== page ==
With the opening weekend of the National Arts Festival’s Jazz programme complete, a number of home truths have been made patently clear already. Firstly, the national arts festival offers a far superior listening experience when compared to its richer cousins, the Cape Town International Jazz Festival and the Standard Bank Joy of Jazz. Secondly the future of South African jazz is in secure hands if performances by Vuma Levin, Nduduzo Makhathini and Benjamin Jephta are anything to go by. Lastly, while it was great to see Thandi Ntuli and Siya Makuzeni leading their own bands on Friday and Sunday respectively, the South African jazz scene is still very much a testosterone driven, chin-stroking landscape and a lot more needs to be done to bring South Africa’s female jazz voices to the fore.
Makuzeni’s set on Sunday night was one of the festival’s highlights, a warm intimate evening of jazz that featured compositions from Andile Yenana, Marcus Wyatt, Zim Ngqawana, Johnny Dyani and Chris McGregor. Makuzeni began playing the trombone in 1997 while attending Stirling High School in East London and went on to study jazz at Rhodes University & the Pretoria Technikon Music School. Makuzeni was a regular attendee at the National Youth Jazz Festival and performed with the National School’s Big Band, the National Youth Big Band and the National Youth Jazz Band. She has since branched out exploring her voice within jazz and outside of the parameters of jazz, performing and collaborating with Marcus Wyatt, Themba Mkhize, McCoy Mrubata, Feya Faku, Zim Ngqawana, Sibongile Khumalo, and many more. She is also the bandleader of her own rock band, Ippyfuze, while the album, Maji Maji in the Land of Milk and Honey, released last year with Marcus Wyatt under the Language 12 moniker was a highlight in a stellar year for jazz recordings.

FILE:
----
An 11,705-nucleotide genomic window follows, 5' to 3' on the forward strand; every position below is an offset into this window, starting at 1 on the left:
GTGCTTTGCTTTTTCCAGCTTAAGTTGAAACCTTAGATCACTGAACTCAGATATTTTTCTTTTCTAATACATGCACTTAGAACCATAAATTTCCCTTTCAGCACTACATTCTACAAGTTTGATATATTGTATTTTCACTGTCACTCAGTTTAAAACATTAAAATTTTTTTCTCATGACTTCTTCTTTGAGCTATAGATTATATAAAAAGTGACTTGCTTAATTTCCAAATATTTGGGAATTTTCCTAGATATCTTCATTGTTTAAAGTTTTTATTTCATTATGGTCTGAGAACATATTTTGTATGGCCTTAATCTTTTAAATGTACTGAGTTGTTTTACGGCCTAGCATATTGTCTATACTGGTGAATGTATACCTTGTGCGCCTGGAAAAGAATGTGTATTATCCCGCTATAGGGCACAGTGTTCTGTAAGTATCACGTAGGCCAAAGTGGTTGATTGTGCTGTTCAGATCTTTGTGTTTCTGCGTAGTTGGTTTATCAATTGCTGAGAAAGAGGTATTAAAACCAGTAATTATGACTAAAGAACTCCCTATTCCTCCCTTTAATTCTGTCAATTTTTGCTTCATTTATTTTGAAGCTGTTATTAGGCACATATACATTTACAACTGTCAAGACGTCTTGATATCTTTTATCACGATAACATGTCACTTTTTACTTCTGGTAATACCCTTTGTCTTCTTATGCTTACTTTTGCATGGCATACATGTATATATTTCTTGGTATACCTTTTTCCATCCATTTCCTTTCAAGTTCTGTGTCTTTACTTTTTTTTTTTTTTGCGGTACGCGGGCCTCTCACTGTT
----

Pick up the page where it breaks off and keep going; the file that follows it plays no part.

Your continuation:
Featured in Makuzeni’s band on Sunday night were young South African pianist Thandi Ntuli and bassist Romy Brauteseth. Joining the two women in the rhythm section was outstanding drummer Ayanda Sikade. Joining Makuzeni in the horn section were South African trumpeter Sakhile Simani and Swiss saxophonist Donat Fisch. Dressed in a gold-sequined sleeveless top, with blue tights and back boots, Makuzeni used various digital manipulation techniques to contort her voice into all kinds of shapes, as the band followed her lead. Rock, jazz, gospel, hip-hop, soul and even drum and bass coalesced, often within the same piece, as the band gave life to Makuzeni’s visions. The highlight however was a performance of the Marcus Wyatt tune Jessica from his album Gathering, where Makuzeni’s voice became a husky hazy dream as she poured everything she had into the gentle ballad.
As great as the show was, one had to wonder why it had taken the festival so long to give Makuzeni an opportunity to lead her own band. In the meantime many young male jazz musicians have been given these opportunities. As a colleague pointed out, Benjamin Jephta is just twenty-two and he is leading his own band at the 2015 festival. Not to take anything away from Jephta, his set was another festival highlight. But the question has to be asked, are their double standards at play here? As my colleague said, the festival organisers need to do some hard thinking.